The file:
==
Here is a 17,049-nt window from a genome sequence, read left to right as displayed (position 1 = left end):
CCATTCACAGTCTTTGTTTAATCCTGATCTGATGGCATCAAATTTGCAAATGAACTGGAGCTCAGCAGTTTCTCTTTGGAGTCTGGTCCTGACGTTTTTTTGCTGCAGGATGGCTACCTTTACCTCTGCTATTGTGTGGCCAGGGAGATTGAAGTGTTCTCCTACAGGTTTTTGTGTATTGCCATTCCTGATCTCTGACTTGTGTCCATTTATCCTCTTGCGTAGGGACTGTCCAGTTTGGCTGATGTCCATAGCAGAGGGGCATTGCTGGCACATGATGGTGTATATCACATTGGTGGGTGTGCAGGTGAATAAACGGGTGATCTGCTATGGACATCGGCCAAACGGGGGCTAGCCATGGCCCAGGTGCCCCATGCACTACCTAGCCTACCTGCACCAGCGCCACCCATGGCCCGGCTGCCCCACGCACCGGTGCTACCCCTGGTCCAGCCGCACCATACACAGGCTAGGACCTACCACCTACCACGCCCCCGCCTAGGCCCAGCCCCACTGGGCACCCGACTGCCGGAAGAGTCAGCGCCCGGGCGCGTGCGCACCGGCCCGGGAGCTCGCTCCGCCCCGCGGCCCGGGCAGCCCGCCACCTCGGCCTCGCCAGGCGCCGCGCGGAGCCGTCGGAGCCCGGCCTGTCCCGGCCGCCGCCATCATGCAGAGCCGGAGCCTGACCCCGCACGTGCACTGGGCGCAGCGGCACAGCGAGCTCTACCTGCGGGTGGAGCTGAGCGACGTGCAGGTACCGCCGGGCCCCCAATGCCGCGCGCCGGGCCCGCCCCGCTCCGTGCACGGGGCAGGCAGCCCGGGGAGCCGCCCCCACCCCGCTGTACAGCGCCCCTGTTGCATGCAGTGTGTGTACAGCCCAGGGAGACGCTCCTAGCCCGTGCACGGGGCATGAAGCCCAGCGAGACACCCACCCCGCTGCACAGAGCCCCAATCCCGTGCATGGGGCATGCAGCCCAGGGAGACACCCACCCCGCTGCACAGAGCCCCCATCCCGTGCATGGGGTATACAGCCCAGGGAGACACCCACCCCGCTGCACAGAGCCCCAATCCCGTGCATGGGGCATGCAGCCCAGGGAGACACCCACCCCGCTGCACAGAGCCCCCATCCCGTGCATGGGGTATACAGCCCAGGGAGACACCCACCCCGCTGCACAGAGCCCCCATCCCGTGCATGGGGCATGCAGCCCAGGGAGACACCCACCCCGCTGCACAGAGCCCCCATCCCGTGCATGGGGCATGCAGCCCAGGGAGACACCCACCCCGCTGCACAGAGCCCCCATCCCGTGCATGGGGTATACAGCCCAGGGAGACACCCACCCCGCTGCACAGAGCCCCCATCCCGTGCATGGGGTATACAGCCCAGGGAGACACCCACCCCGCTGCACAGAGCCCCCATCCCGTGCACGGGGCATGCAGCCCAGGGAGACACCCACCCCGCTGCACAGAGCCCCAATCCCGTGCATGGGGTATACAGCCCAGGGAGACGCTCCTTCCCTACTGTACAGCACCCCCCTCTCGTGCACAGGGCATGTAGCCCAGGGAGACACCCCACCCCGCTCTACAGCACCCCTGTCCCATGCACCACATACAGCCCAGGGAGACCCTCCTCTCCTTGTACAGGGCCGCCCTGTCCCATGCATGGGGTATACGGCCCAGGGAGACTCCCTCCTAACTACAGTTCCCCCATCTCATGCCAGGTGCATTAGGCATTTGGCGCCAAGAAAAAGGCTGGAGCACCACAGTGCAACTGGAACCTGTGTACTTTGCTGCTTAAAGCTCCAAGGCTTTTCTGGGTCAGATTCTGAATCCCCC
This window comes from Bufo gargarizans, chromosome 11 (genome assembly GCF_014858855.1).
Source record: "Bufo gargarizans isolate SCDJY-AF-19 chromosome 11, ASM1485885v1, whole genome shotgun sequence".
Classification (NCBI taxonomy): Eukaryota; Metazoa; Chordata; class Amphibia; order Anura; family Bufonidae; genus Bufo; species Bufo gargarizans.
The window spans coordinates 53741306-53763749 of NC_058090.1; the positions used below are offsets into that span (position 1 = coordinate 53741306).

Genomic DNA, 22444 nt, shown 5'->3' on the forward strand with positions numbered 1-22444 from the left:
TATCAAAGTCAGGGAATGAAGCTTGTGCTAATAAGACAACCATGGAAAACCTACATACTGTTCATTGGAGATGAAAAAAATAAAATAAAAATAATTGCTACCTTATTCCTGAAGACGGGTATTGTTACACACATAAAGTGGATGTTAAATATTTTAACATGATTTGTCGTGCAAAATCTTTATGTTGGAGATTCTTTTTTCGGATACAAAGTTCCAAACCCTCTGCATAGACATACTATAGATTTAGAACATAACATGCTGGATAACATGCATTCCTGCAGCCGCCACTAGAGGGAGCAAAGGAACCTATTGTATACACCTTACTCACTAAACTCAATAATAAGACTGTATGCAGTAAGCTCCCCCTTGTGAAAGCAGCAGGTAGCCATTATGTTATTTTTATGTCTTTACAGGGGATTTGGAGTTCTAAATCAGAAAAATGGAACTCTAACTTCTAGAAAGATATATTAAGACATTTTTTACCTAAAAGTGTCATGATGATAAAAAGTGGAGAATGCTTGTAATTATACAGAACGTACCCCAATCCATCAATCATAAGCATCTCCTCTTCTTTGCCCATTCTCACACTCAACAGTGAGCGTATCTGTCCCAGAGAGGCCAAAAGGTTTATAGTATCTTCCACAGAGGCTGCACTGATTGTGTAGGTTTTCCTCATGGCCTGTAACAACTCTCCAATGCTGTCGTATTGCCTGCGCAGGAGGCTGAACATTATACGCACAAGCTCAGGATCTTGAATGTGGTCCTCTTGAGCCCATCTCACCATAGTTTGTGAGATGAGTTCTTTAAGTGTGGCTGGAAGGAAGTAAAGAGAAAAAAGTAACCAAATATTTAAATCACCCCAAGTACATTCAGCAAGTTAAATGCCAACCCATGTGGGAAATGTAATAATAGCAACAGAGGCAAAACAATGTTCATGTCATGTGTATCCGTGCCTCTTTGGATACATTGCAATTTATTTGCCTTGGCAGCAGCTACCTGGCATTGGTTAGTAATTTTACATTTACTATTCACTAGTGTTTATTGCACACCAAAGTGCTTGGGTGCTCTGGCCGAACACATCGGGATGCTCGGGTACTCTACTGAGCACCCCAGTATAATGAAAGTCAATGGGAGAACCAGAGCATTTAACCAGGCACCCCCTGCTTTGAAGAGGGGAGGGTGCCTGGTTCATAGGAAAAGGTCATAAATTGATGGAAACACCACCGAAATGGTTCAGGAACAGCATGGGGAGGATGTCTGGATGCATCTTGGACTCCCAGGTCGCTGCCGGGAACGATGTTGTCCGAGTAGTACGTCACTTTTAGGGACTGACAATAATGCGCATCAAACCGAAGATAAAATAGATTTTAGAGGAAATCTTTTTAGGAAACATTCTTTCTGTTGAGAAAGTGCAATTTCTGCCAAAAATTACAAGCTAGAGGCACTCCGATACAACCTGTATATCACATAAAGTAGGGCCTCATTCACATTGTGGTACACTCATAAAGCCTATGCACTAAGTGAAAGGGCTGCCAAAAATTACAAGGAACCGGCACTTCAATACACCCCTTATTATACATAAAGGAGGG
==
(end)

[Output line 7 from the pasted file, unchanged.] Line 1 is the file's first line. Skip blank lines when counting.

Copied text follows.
Genomic DNA, 22444 nt, shown 5'->3' on the forward strand with positions numbered 1-22444 from the left: